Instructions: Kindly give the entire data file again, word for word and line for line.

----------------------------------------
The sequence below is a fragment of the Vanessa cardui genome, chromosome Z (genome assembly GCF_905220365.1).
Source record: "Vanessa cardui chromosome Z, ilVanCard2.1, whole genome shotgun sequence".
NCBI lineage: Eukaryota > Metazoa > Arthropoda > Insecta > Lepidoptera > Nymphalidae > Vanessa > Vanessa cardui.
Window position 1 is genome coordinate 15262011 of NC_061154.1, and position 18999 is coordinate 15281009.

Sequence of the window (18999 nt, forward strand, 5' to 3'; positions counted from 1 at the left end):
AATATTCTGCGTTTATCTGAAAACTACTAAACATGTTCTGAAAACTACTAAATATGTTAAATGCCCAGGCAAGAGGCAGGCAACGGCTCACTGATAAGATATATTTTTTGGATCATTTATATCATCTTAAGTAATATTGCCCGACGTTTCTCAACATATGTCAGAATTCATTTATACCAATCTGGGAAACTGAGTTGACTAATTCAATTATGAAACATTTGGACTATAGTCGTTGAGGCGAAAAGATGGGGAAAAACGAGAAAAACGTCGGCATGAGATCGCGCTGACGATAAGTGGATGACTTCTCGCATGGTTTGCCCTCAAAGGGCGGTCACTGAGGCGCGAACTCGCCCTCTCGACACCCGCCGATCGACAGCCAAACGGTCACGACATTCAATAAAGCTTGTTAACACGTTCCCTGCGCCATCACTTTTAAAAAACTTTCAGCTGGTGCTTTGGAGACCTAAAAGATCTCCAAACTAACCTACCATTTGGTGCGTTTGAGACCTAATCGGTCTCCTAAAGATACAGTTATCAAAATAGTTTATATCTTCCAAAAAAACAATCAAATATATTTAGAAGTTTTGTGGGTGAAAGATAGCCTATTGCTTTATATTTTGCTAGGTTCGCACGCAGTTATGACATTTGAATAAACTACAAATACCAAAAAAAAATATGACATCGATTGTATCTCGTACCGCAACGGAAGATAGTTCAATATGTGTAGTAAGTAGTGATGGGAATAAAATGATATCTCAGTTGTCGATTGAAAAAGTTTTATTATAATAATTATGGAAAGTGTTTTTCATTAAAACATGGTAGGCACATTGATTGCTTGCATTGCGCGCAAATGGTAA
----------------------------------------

The sequence below is a fragment of the Vanessa cardui genome, chromosome Z (genome assembly GCF_905220365.1).
Source record: "Vanessa cardui chromosome Z, ilVanCard2.1, whole genome shotgun sequence".
NCBI lineage: Eukaryota > Metazoa > Arthropoda > Insecta > Lepidoptera > Nymphalidae > Vanessa > Vanessa cardui.
Window position 1 is genome coordinate 15262011 of NC_061154.1, and position 18999 is coordinate 15281009.

Sequence of the window (18999 nt, forward strand, 5' to 3'; positions counted from 1 at the left end):
AATATTCTGCGTTTATCTGAAAACTACTAAACATGTTCTGAAAACTACTAAATATGTTAAATGCCCAGGCAAGAGGCAGGCAACGGCTCACTGATAAGATATATTTTTTGGATCATTTATATCATCTTAAGTAATATTGCCCGACGTTTCTCAACATATGTCAGAATTCATTTATACCAATCTGGGAAACTGAGTTGACTAATTCAATTATGAAACATTTGGACTATAGTCGTTGAGGCGAAAAGATGGGGAAAAACGAGAAAAACGTCGGCATGAGATCGCGCTGACGATAAGTGGATGACTTCTCGCATGGTTTGCCCTCAAAGGGCGGTCACTGAGGCGCGAACTCGCCCTCTCGACACCCGCCGATCGACAGCCAAACGGTCACGACATTCAATAAAGCTTGTTAACACGTTCCCTGCGCCATCACTTTTAAAAAACTTTCAGCTGGTGCTTTGGAGACCTAAAAGATCTCCAAACTAACCTACCATTTGGTGCGTTTGAGACCTAATCGGTCTCCTAAAGATACAGTTATCAAAATAGTTTATATCTTCCAAAAAAACAATCAAATATATTTAGAAGTTTTGTGGGTGAAAGATAGCCTATTGCTTTATATTTTGCTAGGTTCGCACGCAGTTATGACATTTGAATAAACTACAAATACCAAAAAAAAATATGACATCGATTGTATCTCGTACCGCAACGGAAGATAGTTCAATATGTGTAGTAAGTAGTGATGGGAATAAAATGATATCTCAGTTGTCGATTGAAAAAGTTTTATTATAATAATTATGGAAAGTGTTTTTCATTAAAACATGGTAGGCACATTGATTGCTTGCATTGCGCGCAAATGGTAA